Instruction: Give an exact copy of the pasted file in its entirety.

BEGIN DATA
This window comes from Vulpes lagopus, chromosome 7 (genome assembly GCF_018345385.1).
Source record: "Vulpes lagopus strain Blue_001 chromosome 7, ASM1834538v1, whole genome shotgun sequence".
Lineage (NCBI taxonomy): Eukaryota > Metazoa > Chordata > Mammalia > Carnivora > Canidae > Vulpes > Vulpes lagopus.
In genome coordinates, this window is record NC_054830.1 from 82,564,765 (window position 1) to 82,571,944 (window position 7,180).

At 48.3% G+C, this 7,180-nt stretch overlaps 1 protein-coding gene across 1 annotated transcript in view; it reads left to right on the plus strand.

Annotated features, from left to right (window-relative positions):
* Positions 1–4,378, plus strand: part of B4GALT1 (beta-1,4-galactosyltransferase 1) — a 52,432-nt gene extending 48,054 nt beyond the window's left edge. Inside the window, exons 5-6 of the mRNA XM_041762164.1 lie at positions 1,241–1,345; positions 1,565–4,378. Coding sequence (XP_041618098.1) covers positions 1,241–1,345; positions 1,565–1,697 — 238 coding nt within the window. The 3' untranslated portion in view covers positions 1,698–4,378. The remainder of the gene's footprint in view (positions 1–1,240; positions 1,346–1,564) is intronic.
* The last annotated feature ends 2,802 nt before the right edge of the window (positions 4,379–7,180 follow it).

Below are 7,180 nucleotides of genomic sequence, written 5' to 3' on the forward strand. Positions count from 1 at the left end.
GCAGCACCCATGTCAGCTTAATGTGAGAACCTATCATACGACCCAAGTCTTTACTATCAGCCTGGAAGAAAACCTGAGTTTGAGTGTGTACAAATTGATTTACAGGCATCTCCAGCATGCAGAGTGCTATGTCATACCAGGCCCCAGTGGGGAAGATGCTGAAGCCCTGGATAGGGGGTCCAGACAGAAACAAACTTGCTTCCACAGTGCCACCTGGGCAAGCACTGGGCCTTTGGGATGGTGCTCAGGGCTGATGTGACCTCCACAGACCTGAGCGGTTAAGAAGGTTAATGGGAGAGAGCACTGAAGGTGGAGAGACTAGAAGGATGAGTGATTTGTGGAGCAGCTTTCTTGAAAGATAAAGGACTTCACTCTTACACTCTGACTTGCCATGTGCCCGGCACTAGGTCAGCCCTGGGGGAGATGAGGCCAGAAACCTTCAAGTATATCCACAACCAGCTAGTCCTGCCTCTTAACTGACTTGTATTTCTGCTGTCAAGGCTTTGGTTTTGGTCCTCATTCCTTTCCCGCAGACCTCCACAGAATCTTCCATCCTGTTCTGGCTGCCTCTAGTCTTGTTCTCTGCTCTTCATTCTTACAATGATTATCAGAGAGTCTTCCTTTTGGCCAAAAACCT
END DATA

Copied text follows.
This window comes from Vulpes lagopus, chromosome 7 (genome assembly GCF_018345385.1).
Source record: "Vulpes lagopus strain Blue_001 chromosome 7, ASM1834538v1, whole genome shotgun sequence".
Lineage (NCBI taxonomy): Eukaryota > Metazoa > Chordata > Mammalia > Carnivora > Canidae > Vulpes > Vulpes lagopus.
In genome coordinates, this window is record NC_054830.1 from 82,564,765 (window position 1) to 82,571,944 (window position 7,180).

At 48.3% G+C, this 7,180-nt stretch overlaps 1 protein-coding gene across 1 annotated transcript in view; it reads left to right on the plus strand.

Annotated features, from left to right (window-relative positions):
* Positions 1–4,378, plus strand: part of B4GALT1 (beta-1,4-galactosyltransferase 1) — a 52,432-nt gene extending 48,054 nt beyond the window's left edge. Inside the window, exons 5-6 of the mRNA XM_041762164.1 lie at positions 1,241–1,345; positions 1,565–4,378. Coding sequence (XP_041618098.1) covers positions 1,241–1,345; positions 1,565–1,697 — 238 coding nt within the window. The 3' untranslated portion in view covers positions 1,698–4,378. The remainder of the gene's footprint in view (positions 1–1,240; positions 1,346–1,564) is intronic.
* The last annotated feature ends 2,802 nt before the right edge of the window (positions 4,379–7,180 follow it).

Below are 7,180 nucleotides of genomic sequence, written 5' to 3' on the forward strand. Positions count from 1 at the left end.
GCAGCACCCATGTCAGCTTAATGTGAGAACCTATCATACGACCCAAGTCTTTACTATCAGCCTGGAAGAAAACCTGAGTTTGAGTGTGTACAAATTGATTTACAGGCATCTCCAGCATGCAGAGTGCTATGTCATACCAGGCCCCAGTGGGGAAGATGCTGAAGCCCTGGATAGGGGGTCCAGACAGAAACAAACTTGCTTCCACAGTGCCACCTGGGCAAGCACTGGGCCTTTGGGATGGTGCTCAGGGCTGATGTGACCTCCACAGACCTGAGCGGTTAAGAAGGTTAATGGGAGAGAGCACTGAAGGTGGAGAGACTAGAAGGATGAGTGATTTGTGGAGCAGCTTTCTTGAAAGATAAAGGACTTCACTCTTACACTCTGACTTGCCATGTGCCCGGCACTAGGTCAGCCCTGGGGGAGATGAGGCCAGAAACCTTCAAGTATATCCACAACCAGCTAGTCCTGCCTCTTAACTGACTTGTATTTCTGCTGTCAAGGCTTTGGTTTTGGTCCTCATTCCTTTCCCGCAGACCTCCACAGAATCTTCCATCCTGTTCTGGCTGCCTCTAGTCTTGTTCTCTGCTCTTCATTCTTACAATGATTATCAGAGAGTCTTCCTTTTGGCCAAAAACCT